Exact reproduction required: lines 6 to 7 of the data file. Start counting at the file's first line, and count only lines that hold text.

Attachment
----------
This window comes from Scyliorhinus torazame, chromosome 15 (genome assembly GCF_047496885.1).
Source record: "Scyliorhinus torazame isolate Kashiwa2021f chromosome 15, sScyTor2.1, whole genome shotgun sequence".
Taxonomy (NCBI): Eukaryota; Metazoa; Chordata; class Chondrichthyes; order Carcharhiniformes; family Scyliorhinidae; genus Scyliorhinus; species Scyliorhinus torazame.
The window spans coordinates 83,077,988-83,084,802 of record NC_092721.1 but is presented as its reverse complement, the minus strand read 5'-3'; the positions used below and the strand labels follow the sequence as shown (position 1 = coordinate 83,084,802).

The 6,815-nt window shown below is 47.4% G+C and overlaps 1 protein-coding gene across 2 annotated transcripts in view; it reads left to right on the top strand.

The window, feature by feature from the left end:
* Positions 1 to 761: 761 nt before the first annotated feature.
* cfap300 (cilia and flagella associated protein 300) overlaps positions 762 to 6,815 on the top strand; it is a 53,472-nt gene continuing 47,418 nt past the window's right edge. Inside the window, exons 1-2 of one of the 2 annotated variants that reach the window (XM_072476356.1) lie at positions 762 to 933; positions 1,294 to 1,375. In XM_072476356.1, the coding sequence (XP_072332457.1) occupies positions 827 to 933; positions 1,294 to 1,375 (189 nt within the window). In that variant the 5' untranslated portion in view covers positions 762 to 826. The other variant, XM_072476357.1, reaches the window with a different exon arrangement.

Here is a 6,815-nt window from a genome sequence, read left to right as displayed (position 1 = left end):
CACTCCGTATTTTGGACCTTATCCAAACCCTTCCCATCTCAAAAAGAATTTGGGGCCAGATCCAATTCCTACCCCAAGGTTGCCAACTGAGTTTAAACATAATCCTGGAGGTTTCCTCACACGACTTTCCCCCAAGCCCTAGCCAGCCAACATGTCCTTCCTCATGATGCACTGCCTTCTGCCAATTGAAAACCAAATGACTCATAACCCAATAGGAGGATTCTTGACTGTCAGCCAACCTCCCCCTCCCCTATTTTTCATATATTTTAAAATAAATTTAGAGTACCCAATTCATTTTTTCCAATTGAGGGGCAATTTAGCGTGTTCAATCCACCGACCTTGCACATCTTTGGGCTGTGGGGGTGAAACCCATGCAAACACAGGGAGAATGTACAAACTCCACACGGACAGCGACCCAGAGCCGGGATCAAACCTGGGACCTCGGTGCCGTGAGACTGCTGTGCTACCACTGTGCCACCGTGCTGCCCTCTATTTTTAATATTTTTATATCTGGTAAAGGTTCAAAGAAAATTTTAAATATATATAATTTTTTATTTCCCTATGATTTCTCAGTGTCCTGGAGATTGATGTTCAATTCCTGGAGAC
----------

The window, feature by feature from the left end:
* Positions 1 to 761: 761 nt before the first annotated feature.